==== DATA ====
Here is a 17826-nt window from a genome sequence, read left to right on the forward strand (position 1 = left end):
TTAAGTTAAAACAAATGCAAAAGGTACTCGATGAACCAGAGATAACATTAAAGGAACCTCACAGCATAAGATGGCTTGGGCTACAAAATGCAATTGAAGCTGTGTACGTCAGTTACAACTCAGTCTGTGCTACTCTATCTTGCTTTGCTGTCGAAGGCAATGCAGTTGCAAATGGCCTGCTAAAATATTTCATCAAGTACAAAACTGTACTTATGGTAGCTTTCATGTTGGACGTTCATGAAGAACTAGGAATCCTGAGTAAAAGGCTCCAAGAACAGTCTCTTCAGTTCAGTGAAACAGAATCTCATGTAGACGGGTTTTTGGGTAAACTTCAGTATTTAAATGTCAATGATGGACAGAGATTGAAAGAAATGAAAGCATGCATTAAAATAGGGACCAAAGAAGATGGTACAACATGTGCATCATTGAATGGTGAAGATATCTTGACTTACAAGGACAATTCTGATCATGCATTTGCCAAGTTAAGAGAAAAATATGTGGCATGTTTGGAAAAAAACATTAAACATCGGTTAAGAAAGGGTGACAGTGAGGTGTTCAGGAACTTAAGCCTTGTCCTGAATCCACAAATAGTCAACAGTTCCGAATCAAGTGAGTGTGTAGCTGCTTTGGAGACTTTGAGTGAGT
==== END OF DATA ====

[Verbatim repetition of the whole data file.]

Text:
Here is a 17826-nt window from a genome sequence, read left to right on the forward strand (position 1 = left end):
TTAAGTTAAAACAAATGCAAAAGGTACTCGATGAACCAGAGATAACATTAAAGGAACCTCACAGCATAAGATGGCTTGGGCTACAAAATGCAATTGAAGCTGTGTACGTCAGTTACAACTCAGTCTGTGCTACTCTATCTTGCTTTGCTGTCGAAGGCAATGCAGTTGCAAATGGCCTGCTAAAATATTTCATCAAGTACAAAACTGTACTTATGGTAGCTTTCATGTTGGACGTTCATGAAGAACTAGGAATCCTGAGTAAAAGGCTCCAAGAACAGTCTCTTCAGTTCAGTGAAACAGAATCTCATGTAGACGGGTTTTTGGGTAAACTTCAGTATTTAAATGTCAATGATGGACAGAGATTGAAAGAAATGAAAGCATGCATTAAAATAGGGACCAAAGAAGATGGTACAACATGTGCATCATTGAATGGTGAAGATATCTTGACTTACAAGGACAATTCTGATCATGCATTTGCCAAGTTAAGAGAAAAATATGTGGCATGTTTGGAAAAAAACATTAAACATCGGTTAAGAAAGGGTGACAGTGAGGTGTTCAGGAACTTAAGCCTTGTCCTGAATCCACAAATAGTCAACAGTTCCGAATCAAGTGAGTGTGTAGCTGCTTTGGAGACTTTGAGTGAGT